• The dispatcher delays the start of chest compressions with numerous “non-urgent” questions.
• The dispatcher should ask, "Is the victim breathing normally?"
• Instead of "Do you want to start CPR?" an assertive phrase such as, "We need to start CPR; I will help you” is recommended.
Good Coaching Example
• Is assertive but calms the very excited caller.
• Coaches the caller to initiate and continue chest compressions and even makes sure the chest compression rate is at least 100 compressions per minute by having the caller count out loud.
• Repeatedly tells the caller, "faster, faster."
• Has the caller continue chest compressions until trained rescuers arrive.
Clear Cardiac Arrest Recognition
• The victim is not breathing normally, as evident by the agonal breathing heard on the recording.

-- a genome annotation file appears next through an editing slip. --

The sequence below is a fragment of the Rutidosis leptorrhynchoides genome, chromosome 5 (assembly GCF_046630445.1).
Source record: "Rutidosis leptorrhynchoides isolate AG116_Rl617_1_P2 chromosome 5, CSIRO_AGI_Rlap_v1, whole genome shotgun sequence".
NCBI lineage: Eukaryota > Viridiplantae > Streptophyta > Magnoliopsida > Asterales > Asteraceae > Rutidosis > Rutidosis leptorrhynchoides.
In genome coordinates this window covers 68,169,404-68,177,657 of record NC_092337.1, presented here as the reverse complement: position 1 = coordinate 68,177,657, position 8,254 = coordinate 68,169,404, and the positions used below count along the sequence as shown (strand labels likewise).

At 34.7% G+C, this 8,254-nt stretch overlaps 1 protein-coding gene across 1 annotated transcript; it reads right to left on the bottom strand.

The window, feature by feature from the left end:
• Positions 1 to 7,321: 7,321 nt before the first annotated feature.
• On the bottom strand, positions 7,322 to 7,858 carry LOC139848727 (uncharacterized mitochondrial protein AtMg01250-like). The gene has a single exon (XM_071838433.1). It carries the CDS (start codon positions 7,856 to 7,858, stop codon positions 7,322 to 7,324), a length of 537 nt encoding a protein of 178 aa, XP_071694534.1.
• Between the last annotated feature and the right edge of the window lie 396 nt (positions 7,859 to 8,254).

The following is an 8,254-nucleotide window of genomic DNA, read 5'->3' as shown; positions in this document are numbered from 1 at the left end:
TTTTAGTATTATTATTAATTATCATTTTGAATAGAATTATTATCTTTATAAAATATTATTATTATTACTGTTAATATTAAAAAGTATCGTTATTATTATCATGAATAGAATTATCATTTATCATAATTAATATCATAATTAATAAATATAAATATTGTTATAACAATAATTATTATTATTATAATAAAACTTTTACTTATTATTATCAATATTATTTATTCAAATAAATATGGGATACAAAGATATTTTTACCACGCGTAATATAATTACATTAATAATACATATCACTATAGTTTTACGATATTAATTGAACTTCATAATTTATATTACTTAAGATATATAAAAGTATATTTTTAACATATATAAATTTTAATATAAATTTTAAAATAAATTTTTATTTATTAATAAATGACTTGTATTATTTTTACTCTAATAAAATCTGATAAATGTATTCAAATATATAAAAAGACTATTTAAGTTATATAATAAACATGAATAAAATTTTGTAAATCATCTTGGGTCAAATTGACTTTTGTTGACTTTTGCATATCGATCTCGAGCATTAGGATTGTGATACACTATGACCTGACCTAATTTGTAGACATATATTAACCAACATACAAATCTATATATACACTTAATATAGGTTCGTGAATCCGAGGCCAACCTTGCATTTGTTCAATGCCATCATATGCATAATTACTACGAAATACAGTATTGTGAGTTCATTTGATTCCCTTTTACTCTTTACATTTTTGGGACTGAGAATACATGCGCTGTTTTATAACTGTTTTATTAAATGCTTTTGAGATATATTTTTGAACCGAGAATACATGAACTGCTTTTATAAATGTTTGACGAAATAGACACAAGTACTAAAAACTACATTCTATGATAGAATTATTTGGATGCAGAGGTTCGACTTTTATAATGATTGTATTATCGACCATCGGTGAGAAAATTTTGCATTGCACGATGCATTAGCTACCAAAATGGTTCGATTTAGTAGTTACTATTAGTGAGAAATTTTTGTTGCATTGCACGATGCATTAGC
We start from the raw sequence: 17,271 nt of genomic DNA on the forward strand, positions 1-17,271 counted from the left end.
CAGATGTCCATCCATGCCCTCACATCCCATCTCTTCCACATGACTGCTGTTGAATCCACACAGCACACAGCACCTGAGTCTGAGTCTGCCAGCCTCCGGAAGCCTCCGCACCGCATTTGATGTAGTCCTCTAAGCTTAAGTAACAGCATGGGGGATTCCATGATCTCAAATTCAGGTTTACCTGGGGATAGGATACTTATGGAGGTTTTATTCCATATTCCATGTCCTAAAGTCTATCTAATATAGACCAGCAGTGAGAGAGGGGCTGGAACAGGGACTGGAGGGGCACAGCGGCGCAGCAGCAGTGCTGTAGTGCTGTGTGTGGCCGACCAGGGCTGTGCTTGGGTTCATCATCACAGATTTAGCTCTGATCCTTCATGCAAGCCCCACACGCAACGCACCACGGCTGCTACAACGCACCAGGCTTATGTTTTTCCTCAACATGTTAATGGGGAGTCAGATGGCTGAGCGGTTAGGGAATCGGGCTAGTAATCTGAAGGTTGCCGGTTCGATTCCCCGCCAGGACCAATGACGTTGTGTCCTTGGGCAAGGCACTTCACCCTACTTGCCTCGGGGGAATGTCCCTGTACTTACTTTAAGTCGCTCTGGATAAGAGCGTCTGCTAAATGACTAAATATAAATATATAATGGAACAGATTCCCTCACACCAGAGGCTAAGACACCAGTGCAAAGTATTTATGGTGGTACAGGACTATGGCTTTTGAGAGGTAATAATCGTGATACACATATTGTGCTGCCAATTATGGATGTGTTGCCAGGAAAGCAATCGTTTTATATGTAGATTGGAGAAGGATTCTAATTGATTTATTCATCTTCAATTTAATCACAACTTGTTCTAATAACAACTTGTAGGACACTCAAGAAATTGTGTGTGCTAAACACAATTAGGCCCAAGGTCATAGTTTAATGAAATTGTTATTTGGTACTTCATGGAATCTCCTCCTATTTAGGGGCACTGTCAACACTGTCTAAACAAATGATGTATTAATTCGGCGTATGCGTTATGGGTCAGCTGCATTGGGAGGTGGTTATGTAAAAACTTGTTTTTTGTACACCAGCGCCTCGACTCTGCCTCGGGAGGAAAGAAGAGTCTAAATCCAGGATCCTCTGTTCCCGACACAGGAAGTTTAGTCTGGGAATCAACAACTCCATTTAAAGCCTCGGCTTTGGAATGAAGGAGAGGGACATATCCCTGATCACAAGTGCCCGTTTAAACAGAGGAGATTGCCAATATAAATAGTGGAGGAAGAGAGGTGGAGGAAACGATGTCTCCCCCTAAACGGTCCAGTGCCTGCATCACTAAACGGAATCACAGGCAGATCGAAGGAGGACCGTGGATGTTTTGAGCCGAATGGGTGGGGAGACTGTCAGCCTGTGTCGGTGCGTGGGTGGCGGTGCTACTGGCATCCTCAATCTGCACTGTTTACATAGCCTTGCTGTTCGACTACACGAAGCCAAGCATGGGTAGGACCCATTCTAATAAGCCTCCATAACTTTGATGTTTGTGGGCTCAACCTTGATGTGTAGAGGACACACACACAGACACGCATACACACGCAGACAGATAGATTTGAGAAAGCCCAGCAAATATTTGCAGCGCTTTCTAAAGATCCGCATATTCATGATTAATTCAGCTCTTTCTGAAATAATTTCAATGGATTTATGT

• The dispatcher quickly recognizes a cardiac arrest and instructs the bystander on how to start chest compressions.
• As she does this, the bystander notes that the victim begins to breathe again. Then she stops, and the victim stops breathing completely. Cardiac
arrest victims commonly have some movements that can be mistaken for seizure activity.
• When receiving chest compressions, victims often gasp. When this occurs, unless the victim becomes responsive and has normal breathing,
CPR should be continued.